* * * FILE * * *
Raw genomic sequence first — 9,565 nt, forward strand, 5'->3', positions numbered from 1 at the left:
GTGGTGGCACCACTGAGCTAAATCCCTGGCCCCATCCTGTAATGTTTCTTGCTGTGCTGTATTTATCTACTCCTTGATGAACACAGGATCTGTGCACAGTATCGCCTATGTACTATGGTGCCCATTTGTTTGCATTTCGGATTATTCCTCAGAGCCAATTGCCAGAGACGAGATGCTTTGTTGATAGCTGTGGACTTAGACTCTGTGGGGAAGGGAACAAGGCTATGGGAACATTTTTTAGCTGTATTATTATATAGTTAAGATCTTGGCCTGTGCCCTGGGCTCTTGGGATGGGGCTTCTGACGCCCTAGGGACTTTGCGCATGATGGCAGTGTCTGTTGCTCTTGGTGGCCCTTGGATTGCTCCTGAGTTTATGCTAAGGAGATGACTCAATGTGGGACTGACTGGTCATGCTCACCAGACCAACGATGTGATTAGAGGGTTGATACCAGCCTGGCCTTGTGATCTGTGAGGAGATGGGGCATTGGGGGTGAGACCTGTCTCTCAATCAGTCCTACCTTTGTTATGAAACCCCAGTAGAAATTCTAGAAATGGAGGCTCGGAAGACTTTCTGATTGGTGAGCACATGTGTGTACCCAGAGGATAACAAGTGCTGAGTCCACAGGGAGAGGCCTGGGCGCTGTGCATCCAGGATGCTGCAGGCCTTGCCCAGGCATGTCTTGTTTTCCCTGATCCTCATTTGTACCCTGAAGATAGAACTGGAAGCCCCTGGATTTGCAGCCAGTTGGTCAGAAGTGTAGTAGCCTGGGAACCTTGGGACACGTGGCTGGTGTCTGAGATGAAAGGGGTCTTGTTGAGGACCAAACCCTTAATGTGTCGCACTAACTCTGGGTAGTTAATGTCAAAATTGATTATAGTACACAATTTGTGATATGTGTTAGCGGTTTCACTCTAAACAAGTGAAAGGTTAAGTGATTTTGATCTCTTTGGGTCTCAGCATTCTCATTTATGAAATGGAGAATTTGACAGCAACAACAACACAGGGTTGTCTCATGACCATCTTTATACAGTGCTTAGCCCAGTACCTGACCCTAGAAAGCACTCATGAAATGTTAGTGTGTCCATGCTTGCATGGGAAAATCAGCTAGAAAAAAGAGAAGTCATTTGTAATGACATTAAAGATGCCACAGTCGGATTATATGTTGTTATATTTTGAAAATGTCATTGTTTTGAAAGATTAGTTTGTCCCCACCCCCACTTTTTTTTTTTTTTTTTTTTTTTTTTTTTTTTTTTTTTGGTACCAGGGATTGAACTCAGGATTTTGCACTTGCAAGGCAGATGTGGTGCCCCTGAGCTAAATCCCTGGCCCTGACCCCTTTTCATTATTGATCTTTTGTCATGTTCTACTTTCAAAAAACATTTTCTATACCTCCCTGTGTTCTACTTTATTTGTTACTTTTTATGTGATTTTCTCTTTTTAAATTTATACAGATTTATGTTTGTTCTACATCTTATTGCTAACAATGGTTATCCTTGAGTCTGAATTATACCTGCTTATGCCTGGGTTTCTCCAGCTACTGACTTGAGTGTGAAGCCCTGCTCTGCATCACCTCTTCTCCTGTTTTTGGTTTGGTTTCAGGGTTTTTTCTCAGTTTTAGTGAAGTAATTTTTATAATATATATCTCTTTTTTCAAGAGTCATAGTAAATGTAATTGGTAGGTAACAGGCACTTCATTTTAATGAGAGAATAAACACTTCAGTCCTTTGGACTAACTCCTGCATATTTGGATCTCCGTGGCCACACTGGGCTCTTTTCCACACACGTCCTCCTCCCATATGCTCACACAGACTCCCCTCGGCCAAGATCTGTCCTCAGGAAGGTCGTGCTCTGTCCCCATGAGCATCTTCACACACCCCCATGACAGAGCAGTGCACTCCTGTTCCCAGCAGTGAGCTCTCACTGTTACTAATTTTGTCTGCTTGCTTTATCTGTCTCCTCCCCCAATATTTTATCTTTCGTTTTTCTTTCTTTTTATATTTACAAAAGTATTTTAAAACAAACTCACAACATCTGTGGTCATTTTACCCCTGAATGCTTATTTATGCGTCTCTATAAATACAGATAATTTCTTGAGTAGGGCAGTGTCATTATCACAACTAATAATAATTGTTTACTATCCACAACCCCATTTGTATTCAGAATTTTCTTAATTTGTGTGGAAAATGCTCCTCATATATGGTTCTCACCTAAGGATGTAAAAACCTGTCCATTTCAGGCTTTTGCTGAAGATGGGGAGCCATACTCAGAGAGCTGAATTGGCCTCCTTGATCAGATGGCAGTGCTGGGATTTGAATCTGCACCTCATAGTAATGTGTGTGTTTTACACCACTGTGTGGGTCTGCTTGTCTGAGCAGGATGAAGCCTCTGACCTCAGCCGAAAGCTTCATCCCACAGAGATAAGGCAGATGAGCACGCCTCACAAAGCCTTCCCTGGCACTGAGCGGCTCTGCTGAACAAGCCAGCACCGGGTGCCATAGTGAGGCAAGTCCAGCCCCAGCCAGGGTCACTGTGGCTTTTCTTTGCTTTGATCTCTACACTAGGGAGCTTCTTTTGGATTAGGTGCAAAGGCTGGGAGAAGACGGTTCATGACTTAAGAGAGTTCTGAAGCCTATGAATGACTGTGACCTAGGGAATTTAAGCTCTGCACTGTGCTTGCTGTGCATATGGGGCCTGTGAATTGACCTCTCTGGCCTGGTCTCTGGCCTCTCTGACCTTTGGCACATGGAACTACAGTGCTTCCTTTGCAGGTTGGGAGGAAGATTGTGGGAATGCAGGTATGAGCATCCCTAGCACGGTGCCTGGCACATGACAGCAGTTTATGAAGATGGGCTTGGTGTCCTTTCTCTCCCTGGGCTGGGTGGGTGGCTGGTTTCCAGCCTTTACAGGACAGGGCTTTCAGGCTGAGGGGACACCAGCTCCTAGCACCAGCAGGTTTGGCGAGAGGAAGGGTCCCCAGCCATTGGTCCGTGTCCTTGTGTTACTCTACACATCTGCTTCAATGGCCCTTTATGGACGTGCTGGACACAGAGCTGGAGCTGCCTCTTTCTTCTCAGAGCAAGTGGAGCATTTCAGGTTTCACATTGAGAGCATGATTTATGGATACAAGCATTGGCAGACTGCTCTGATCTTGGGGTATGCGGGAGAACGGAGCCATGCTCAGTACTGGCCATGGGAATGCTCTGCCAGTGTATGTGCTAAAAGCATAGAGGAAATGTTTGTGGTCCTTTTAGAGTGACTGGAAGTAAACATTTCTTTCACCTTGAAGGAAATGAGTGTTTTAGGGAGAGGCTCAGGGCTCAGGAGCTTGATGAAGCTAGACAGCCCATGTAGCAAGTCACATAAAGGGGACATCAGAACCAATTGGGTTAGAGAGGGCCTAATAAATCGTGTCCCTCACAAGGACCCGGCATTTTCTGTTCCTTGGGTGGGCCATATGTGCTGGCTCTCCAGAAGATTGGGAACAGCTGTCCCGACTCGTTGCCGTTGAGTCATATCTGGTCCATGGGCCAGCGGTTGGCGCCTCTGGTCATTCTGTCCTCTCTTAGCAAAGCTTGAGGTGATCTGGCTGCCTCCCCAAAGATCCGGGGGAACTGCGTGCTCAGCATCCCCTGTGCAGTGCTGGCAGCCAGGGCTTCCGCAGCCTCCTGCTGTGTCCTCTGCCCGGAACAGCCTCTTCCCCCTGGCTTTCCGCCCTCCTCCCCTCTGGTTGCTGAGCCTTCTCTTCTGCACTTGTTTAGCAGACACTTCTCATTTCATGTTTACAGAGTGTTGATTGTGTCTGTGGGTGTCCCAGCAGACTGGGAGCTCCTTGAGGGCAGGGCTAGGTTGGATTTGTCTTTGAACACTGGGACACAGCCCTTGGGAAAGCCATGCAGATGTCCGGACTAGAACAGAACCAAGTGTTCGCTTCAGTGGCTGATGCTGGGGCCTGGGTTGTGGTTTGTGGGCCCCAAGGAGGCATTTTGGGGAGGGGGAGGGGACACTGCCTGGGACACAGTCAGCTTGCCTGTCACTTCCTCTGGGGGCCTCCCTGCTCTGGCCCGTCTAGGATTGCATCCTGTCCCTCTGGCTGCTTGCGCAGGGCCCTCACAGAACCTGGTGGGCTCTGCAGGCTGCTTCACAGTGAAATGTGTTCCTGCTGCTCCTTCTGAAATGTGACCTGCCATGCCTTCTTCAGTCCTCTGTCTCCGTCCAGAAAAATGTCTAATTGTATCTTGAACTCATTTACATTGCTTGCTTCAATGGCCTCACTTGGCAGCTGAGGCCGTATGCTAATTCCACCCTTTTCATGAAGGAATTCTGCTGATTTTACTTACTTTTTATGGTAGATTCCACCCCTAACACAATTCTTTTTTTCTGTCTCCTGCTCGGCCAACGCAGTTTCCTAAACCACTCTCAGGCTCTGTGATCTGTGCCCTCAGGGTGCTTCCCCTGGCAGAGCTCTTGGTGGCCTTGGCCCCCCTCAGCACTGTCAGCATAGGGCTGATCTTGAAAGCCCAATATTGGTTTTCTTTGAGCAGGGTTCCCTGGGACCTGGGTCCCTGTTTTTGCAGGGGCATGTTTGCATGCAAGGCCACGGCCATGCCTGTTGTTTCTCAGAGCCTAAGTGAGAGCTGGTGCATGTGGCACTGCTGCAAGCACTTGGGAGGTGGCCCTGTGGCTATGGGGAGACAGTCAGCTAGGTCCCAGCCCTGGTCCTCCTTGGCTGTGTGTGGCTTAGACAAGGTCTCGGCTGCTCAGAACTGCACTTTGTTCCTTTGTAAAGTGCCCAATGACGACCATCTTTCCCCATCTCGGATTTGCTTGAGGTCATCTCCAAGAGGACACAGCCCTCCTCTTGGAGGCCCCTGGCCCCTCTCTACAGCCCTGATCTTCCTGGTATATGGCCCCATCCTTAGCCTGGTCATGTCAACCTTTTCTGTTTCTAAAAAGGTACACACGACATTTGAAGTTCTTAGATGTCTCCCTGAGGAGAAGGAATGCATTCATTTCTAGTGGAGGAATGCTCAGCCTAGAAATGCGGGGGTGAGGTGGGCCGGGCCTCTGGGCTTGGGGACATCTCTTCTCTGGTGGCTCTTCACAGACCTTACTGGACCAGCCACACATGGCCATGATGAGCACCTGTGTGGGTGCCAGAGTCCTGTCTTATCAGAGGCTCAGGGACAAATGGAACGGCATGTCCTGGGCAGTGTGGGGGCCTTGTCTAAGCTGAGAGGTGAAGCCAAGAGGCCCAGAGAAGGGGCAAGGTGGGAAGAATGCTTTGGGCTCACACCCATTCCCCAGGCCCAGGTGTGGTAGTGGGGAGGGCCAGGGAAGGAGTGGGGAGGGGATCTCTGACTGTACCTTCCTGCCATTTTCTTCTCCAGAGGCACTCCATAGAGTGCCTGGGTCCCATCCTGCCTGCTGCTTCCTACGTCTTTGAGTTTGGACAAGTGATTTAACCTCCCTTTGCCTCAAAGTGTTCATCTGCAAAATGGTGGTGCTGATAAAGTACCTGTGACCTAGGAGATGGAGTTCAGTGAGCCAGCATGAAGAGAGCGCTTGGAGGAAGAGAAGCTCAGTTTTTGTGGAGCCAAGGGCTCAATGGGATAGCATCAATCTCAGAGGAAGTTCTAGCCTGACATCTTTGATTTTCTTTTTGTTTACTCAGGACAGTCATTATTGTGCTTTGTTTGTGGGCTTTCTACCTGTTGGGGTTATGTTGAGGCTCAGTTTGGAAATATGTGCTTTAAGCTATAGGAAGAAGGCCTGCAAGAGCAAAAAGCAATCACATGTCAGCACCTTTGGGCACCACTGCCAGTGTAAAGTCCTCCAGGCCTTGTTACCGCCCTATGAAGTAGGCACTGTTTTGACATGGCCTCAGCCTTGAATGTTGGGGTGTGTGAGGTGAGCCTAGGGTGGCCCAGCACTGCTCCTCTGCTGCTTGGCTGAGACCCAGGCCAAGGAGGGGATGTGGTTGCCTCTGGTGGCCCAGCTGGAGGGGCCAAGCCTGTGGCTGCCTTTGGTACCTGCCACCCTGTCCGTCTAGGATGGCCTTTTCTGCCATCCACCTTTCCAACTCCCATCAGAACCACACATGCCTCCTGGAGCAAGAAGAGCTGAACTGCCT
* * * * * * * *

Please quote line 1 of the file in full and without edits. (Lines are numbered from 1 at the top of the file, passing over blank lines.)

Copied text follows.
Raw genomic sequence first — 9,565 nt, forward strand, 5'->3', positions numbered from 1 at the left: